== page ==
April 27, 2012

The merging of agent and idea

My wife says that the only thing that could have made this image more bitingly accurate is if they pushed the spotlight in the second panel to highlight the little artist's face.

It's experiential, we're told. The artist is exploring (remember what I said yesterday about exploration) concepts of race/ethnicity/gender/body image/disability/religion through his or her own standing as one who experiences life through the lenses of said worldview, or at least, has taken on the mantle of affectation for the purposes of producing art that transcends merit and acts as a sort of mass therapy, a quest for validation of a chameleon "I" that seeks little else. In other words, it can be Facebook on canvas.

This sort of internal exploration is purported to be able to generate observations that can be more generally applied to the group of people experiencing a certain attribute, or even further, to society itself. This ambition usually stalls once we're actually looking at them.

In the fall, the National Portrait Gallery exhibited a hodgepodge of mostly terrible art from contemporary Asian American artists (there were some stunning images of hair by Zhang Chun Hong), the sort of identity delimiting, unnecessary, patronizing, "hey we're people too" redundant rhetoric that NPR slings on a weekly basis in defense of nothing. But I digress.

You can boil the rest down to pop-art slop collages and professionalized Instagram self-portraits. Look at me eating fruit. Look at me in my New York apartment. Look at me in this dress, that dress, in crazy makeup. Look at me naked. If the point is to cast (explore?) our banal modern impulse to capture our likeness in solitude for electronic posterity in a different light, that's one thing, but there was no indication of intent beyond an equally base representation of self.

This isn't a nostalgic plea for change. Artists, musicians and writers have always been driven by ego. It takes ego to have the guts to express yourself in such intimate ways, to insinuate the darkest parts, to lay bare threads that can be pulled together to weave a tapestry, a version of the person behind the work. Artists have always represented themselves in portraits. Writers always include themselves in their work.

I think the new self-portrait, the XML tagged, Facebook-inspired self, is only cathartic, however. It's a different artist that delves into a subject (object?) and digs out the guts of it, trying to hone that feeling inside them into an enlightened thesis. Call attention to a thing outside of oneself; look at this amazing thing; look how we interact with it; look how it touches us. It makes me, the artist, feel this way. Does it make you feel the same? Are you absorbed in its being as much as I am? In different ways? Can you see what I see?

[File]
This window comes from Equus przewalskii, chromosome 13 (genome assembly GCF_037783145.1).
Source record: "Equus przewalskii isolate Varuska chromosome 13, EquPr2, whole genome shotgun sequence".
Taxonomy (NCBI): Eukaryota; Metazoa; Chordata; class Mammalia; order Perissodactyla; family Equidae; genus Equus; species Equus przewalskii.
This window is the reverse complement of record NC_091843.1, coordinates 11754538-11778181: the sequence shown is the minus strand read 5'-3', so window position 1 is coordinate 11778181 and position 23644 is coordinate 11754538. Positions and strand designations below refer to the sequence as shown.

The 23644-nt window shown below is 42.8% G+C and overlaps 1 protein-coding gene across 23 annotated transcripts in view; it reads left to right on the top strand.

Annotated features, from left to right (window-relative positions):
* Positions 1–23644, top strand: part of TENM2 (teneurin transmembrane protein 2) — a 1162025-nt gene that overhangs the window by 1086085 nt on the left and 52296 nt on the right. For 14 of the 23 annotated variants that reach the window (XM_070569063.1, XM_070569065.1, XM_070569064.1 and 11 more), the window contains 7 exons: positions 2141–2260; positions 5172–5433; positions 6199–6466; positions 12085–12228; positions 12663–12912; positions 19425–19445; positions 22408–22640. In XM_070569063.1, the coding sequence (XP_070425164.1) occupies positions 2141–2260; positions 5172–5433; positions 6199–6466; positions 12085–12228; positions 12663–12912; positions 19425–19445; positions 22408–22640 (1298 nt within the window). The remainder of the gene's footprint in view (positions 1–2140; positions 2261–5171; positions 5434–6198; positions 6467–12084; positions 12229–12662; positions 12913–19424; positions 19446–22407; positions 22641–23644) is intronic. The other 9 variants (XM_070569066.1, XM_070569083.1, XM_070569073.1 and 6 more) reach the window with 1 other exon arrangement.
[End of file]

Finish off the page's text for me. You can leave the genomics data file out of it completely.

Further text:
It's important to remember too, that like everything else in this town, the NPG's stimulus for curating this particular show, as with others of its kind, was purely political. The curator wants to make a statement as much as the individual artists do. When we cross into identity politics (willingly or unwillingly), we step into that awful territory of art-as-activism, which, like religious art (and often guided by the same impulse), is not art at all. I've always liked what Philip Roth has said about engaging an audience:
You asked if I thought my fiction had changed anything in the culture and the answer is no. Sure, there's been some scandal, but people are scandalized all the time; it's a way of life for them. It doesn't mean a thing. If you ask if I want my fiction to change anything in the culture, the answer is still no. What I want is to possess my readers while they are reading my book--if I can, to possess them in ways that other writers don't. Then let them return, just as they were, to a world where everybody else is working to change, persuade, tempt, and control them. The best readers come to fiction to be free of all that noise, to have set loose in them the consciousness that's otherwise conditioned and hemmed in by all that isn't fiction. This is something that every child, smitten by books, understands immediately, though it's not at all a childish idea about the importance of reading.
Control. It's key here. Perhaps I'll write about that sometime.

Art's always been about me. But the "me" of old was an agent of an idea; some loved the attention they received for representing their ideas skillfully, some shunned it. In recent years, agent and idea have merged. Affectation has become a stand-in for self.

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